Vol. V I . E ^ S T H j ^ R T F O R D , COISTISi^., W E D ^ S 'E S D A .Y , J^JST. 4 , 1 8T 1 . N O . 2 3 .
Under th is h ead w ill bo fonnd ev e ry week th e
wordB o f isome ^ p u l a r song. I n th is number
WRIT E H E A LETTER i'ROM HOME.
liAiiely I r it me an d weep,
Weep a s I h ave no t for years.
Why do m ine eyes fail to keep
Back th e s e affeotionate te a rs !
1 th in k o f d e a r ones o’e r th e sea,
i W h o lo v em e w h ttK v e rl roam,
Oh, go to them, te ll them from me.
To w rite me a le tte r from home.
Have th e y fbrgotton me now.
O r do th e y expect me to come ?
‘ Ko, no, go to t^kem, teU th emfrom me,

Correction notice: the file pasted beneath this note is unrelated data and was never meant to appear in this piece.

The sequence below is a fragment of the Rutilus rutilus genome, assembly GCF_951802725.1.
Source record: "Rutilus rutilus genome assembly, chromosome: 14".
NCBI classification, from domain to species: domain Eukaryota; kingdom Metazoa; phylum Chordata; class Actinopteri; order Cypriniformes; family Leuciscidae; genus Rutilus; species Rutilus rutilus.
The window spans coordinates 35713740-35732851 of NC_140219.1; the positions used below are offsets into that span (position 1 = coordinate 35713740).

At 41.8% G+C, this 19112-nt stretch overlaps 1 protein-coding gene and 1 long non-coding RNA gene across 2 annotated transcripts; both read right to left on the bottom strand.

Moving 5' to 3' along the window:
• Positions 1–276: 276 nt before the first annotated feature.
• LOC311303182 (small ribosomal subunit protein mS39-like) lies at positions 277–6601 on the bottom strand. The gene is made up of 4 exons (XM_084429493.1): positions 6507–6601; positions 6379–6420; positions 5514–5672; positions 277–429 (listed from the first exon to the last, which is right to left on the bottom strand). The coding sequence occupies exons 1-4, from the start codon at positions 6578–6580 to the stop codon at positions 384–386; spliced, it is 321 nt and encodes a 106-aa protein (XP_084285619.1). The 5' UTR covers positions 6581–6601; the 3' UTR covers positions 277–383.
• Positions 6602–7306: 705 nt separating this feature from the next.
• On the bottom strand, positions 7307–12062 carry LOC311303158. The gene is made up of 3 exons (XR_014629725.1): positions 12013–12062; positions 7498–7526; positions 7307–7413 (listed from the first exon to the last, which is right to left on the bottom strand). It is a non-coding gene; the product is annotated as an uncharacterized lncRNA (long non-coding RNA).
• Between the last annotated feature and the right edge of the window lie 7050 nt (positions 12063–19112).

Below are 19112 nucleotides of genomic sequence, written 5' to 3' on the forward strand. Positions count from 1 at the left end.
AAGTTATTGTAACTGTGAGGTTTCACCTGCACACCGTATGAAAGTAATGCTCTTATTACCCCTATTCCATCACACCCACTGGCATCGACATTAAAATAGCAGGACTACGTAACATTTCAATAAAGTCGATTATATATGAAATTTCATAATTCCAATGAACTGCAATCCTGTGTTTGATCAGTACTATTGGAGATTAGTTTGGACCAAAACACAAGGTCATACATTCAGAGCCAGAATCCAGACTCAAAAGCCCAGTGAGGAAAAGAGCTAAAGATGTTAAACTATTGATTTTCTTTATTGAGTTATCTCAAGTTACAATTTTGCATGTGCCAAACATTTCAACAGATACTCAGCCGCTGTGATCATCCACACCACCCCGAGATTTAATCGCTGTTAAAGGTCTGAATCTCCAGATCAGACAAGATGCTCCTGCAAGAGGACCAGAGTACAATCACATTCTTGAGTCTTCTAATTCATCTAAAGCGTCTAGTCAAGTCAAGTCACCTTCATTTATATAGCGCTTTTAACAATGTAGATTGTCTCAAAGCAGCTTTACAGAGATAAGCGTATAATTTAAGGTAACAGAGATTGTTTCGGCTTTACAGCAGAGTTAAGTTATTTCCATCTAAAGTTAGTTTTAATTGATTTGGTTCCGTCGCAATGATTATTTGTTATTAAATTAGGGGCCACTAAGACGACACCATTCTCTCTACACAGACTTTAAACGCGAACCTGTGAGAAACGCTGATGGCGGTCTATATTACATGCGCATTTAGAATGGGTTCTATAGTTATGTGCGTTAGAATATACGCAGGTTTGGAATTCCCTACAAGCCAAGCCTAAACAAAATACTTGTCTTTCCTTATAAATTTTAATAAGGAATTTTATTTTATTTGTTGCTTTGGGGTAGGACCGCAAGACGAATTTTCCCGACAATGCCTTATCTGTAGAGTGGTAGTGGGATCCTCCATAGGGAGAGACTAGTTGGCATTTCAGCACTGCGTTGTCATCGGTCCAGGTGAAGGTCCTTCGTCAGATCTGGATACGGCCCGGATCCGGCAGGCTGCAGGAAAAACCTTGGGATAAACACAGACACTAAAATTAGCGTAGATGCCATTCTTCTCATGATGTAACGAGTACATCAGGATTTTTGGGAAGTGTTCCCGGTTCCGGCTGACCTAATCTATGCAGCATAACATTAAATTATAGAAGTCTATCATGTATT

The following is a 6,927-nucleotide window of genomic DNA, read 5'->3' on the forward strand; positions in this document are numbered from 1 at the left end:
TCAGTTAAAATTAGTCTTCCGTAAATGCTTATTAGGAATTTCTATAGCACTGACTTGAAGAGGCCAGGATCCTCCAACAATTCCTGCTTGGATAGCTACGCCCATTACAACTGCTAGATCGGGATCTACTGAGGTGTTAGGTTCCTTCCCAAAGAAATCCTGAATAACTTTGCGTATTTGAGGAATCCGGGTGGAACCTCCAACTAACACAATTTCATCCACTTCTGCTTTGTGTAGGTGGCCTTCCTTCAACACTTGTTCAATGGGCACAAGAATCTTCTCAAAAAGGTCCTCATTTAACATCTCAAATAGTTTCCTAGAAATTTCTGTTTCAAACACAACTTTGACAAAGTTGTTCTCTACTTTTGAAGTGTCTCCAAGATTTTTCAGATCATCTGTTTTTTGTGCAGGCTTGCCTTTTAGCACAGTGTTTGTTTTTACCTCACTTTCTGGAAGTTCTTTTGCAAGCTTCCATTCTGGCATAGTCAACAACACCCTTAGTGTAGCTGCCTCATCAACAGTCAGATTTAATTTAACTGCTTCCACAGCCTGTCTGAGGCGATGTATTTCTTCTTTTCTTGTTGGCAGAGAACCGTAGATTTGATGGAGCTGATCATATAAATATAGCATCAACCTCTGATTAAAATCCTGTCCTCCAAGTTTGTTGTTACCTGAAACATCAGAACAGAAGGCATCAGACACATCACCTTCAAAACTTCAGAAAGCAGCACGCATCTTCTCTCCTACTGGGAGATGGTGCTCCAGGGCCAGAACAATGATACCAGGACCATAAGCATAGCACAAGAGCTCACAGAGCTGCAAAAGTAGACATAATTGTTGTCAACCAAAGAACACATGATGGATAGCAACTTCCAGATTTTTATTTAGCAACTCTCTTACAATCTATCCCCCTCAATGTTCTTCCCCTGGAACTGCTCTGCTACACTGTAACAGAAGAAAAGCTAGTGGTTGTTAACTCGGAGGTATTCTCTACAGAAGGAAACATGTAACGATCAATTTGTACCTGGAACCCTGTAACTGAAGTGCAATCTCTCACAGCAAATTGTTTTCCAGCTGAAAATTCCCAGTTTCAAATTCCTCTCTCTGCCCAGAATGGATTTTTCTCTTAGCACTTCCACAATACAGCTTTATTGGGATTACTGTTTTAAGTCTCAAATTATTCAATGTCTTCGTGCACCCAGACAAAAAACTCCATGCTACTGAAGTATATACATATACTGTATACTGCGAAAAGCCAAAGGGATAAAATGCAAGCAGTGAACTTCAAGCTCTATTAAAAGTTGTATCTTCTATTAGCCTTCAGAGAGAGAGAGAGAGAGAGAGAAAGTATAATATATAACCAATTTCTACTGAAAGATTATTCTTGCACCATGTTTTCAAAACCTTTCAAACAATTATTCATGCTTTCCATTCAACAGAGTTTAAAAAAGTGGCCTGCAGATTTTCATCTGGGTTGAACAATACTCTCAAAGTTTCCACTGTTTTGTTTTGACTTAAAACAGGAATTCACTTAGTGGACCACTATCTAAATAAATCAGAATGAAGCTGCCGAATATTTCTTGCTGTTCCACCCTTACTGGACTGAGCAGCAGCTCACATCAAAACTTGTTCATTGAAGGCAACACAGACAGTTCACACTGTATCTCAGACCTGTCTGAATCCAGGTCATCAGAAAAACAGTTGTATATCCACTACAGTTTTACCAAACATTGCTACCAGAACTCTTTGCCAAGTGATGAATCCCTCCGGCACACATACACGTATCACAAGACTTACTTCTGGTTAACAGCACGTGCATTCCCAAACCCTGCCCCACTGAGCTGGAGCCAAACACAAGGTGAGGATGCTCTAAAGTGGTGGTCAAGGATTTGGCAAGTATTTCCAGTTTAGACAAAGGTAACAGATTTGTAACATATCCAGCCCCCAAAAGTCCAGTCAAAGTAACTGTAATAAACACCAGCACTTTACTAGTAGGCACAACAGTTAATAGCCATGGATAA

To w rite me a le tte r from home.
1 th in k o f th e old £uliioued cot,
F r e ie lt i t for many a year.
The la s t words, “ (Sod bless you,” I ’ve got,
From fivther an d mother so dear.
They lusted th a t my voyage would be
A ple asant vne over th e team..
Oh, go to them, te ll them from me
7 0 w rite mo a le tte r froB^home.
Have th ey forgotten me now &.c.
An E:^iniordhiarF Story.
Doctor y — —^ one of tbeaiost eminent
Burgeons of Pestb, wiw sammbned at day*
break, one morning, to aee » piwaon who
, prewingly •ouffht to be adinitt^ to him
While waiting in the antechamber, the vis
itor deaind the servant to add that every
moment’s delay was dangerous, as he stood
in need of instant help.
The surgeon, hastily throwing off his
nifh^rotie^ gave orders for himtob^^own
•p at oinoe.
It wM as entire stnnger, but one whose
.dreas ud'manner p ro ^m ed him a man
beloncing to the best owss of aooietjr. Bis
pallid olmka spoke of seme deep inwaiil
bodil* aad mental paia; mad kis (igb^^nd
rested in a silken eling. Though he sao-